What is the meaning of vitriol? Where did it come from? You have questions and we have answers. Read on to get the scoop on the term vitriol.
You may have heard someone use the word vitriol when describing something cruel or bitter, but what exactly does it mean? Not to worry — we’ll tell you.
This article explores the term vitriol to uncover its definition, origin, synonyms, and more. We’ll also go over a few example sentences to help you feel comfortable making this word of the day a part of your everyday vocabulary.
What Is the Definition of Vitriol?
When looking to learn a new word, you may find it helpful to review several definitions instead of just one. With that in mind, we’ve gathered a few definitions from three different dictionaries for you to study below:
- According to the Cambridge Dictionary, vitriol can be defined as violent hate and anger expressed through severe criticism.
- The Collins Dictionary says if you refer to what someone says or writes as vitriol, you disapprove of it because it’s full of hate and bitterness.
- The Oxford English Dictionary defines vitriol as cruel and bitter criticism when used as a noun.
After reviewing the definitions listed above, we can conclude that the word vitriol is simply harsh, nasty criticism. In other words, it is abusive or venomous language that is used to express blame or bitter deep-seated ill will.
Does the Word Vitriol Mean Anything Else?
Vitriol does have an additional meaning. When used in chemistry, vitriol is another name for sulphuric acid (“oil of vitriol”).
Vitriol is the general chemical name encompassing a class of chemical compounds made up of sulfates derived from certain metals — originally, copper, zinc, or iron. These tiny mineral substances are distinguished by their color, such as:
- Blue vitriol: cupric sulfate
- Green vitriol: ferrous sulfate
- White vitriol: zinc sulfate
- Red vitriol: cobalt sulfate
What Is the Word Vitriol’s Origin?
According to the American Heritage Dictionary of the English Language, 5th Edition, vitriol derives from the Middle English, Old French, and Medieval Latin vitriolum (meaning sulphuric acid). This word comes fromthe Late Latin vitreolum, the neuter of vitreolus (meaning of glass) from the Latin vitreus or vitreous.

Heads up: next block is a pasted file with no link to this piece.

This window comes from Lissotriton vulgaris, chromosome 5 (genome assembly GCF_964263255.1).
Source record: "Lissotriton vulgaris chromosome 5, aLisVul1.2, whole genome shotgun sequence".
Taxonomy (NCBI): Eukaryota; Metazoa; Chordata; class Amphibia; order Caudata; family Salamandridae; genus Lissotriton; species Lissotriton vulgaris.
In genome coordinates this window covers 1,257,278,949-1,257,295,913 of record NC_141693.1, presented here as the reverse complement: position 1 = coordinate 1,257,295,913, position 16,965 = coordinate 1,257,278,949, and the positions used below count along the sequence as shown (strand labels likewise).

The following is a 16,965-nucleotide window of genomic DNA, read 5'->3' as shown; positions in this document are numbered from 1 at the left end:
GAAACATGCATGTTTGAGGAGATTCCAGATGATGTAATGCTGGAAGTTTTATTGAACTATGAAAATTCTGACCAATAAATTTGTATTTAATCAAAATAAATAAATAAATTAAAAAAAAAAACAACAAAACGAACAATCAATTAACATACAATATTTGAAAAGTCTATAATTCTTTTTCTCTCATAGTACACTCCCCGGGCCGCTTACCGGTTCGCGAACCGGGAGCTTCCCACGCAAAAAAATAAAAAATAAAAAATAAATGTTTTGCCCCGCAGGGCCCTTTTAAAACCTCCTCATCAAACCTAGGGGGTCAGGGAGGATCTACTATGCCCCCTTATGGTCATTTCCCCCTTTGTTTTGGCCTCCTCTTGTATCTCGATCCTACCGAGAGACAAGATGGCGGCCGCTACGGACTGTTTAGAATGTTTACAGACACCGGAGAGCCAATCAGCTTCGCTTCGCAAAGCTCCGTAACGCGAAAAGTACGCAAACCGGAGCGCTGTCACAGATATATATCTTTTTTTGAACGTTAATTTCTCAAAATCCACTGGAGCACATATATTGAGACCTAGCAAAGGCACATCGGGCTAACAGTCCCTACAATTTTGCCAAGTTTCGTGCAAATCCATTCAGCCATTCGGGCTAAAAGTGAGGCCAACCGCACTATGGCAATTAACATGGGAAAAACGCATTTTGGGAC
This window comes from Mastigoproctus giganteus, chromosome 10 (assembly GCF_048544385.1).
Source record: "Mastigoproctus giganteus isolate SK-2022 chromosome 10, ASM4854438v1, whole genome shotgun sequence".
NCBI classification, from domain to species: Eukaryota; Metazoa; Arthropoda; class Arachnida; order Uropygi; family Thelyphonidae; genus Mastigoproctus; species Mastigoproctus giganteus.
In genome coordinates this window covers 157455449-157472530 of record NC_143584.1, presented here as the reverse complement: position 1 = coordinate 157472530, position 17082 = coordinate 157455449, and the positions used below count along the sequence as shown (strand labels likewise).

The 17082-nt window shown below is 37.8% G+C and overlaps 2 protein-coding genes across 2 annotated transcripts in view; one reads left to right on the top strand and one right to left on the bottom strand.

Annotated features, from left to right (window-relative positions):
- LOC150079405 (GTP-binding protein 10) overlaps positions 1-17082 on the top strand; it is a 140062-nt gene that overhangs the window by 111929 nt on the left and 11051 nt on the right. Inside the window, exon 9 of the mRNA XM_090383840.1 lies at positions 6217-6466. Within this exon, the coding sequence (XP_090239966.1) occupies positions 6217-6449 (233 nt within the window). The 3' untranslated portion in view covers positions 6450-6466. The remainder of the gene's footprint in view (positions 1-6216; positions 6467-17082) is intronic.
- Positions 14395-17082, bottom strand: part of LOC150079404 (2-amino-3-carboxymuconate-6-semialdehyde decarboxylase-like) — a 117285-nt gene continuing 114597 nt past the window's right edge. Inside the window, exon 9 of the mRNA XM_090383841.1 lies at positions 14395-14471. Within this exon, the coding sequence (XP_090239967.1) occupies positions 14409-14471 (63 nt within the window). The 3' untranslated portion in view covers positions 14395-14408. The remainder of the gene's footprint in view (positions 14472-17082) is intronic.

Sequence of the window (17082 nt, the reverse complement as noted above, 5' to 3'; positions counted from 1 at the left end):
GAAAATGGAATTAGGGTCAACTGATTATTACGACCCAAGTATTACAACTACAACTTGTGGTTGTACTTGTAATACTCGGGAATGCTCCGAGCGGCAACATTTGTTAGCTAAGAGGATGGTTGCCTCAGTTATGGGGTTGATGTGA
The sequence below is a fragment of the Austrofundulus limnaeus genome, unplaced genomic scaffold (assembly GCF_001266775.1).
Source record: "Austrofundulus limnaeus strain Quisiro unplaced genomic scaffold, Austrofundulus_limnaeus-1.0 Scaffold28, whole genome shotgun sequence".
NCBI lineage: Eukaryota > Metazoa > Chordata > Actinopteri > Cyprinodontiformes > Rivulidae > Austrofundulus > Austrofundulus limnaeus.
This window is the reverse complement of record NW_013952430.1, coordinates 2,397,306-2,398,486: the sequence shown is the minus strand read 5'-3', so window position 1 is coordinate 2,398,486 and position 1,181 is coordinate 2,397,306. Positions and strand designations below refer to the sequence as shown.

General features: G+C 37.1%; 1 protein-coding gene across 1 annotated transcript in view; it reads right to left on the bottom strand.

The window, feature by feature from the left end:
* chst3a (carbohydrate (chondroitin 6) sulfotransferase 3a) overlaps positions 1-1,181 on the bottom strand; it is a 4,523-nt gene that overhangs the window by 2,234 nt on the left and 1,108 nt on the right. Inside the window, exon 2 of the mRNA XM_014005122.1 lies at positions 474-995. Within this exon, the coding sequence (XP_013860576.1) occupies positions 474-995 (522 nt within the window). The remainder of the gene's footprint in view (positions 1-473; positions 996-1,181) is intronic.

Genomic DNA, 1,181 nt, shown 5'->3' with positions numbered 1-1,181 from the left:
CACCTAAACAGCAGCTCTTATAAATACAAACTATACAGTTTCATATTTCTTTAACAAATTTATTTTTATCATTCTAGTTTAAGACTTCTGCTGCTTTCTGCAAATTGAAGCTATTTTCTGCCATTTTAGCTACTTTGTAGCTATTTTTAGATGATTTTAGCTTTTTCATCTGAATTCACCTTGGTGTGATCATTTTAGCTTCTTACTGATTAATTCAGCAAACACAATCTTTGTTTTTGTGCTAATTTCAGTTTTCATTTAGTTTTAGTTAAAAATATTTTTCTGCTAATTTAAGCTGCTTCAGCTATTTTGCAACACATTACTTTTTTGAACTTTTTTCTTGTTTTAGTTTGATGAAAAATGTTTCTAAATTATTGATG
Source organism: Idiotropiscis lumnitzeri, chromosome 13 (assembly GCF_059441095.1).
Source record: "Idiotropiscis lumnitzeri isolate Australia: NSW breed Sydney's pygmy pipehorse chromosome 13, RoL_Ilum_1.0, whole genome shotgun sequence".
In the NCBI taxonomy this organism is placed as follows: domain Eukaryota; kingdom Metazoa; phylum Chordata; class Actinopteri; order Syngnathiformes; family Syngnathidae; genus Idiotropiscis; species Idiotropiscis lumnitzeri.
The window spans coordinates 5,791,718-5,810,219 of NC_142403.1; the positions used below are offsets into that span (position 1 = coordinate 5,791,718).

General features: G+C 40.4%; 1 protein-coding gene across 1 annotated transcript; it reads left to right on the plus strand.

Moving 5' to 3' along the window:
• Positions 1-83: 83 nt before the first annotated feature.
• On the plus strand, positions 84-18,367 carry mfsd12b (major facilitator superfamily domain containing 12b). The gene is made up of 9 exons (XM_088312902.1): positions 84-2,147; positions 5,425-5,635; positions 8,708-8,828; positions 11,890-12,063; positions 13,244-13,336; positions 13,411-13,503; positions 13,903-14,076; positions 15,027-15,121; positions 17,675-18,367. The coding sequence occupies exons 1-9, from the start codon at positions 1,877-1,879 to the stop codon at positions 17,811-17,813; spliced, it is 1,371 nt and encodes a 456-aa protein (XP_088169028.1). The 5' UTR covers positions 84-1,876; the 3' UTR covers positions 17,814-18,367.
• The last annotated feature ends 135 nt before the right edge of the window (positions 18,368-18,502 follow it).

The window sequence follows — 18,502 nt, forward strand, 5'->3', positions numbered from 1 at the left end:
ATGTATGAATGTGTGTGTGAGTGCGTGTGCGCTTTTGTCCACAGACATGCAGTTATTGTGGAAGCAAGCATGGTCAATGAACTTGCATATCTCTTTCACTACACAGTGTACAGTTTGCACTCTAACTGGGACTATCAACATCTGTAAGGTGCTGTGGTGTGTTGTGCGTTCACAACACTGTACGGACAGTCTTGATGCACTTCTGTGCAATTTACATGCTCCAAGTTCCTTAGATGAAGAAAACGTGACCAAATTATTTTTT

What Are the Synonyms of Vitriol?
An often overlooked tool in broadening one’s understanding of the English language is none other than synonyms and antonyms.
While browsing through our trusted thesaurus, we can see that there is quite the spread of words that one can use in place of our word of the day — vitriol.
Synonyms of vitriol include:
What Are the Antonyms of Vitriol?
An antonym is just the term we use regarding a word or phrase with the opposite meaning to the original word.
Like synonyms, antonyms are a delightful way of broadening our knowledge of the English language; both antonyms and synonyms are integral tools we can use in all forms of conversation to avoid repetition.
Below you will find a brief list of antonyms provided in part by Power Thesaurus:
Example Sentences With Vitriol
Now that you have made it this far, let’s put your knowledge to the test! Quiz yourself on our word of the day to see how many sentences you can come up with using vitriol.
Worry not if you need a bit of assistance, as we have provided a few example sentences for your reference below:
Bitter verbal abuse is a good example of the word vitriol.
The white vitriol is obtained as large crystals with a glassy appearance by evaporation.
You can’t barge into the manager’s office spewing vitriol, or you may get escorted off the premises.
The pure vitriol she hurled at members of the press knew no bounds.
Do you ever worry about the vitriol aimed at you from the opposing team’s fans?
My enemy sometimes writes vitriol about me on her social media page.
Such vitriol toughened Becca up for a career in boxing.
If you’re anything like me, you don’t put up with vitriol from anyone.
Did you know that oil of vitriol is an old name for concentrated sulfuric acid, which happens to be a soluble sulfate of a metal?
When I was hired by my current hiring manager, I had to sign a document stating that I would never post vitriol about the workplace on social media.
Other countries from around the world have had similar debates, but with far less vitriol.
So, what does vitriol mean, you ask?
Simply put, the word vitriol refers to caustic language or criticism. If you refer to what someone says as vitriol, you disapprove of it because it’s full of bitterness and hate.
In addition, vitriol can also be defined as any of several sulfates of metals, such as iron sulfate (green vitriol), copper sulfate (blue vitriol), and zinc sulfate (or white vitriol).
Derived from Latin vitrum meaning glass, vitriol is primarily used today when referring to incisive criticism that cuts “like glass.”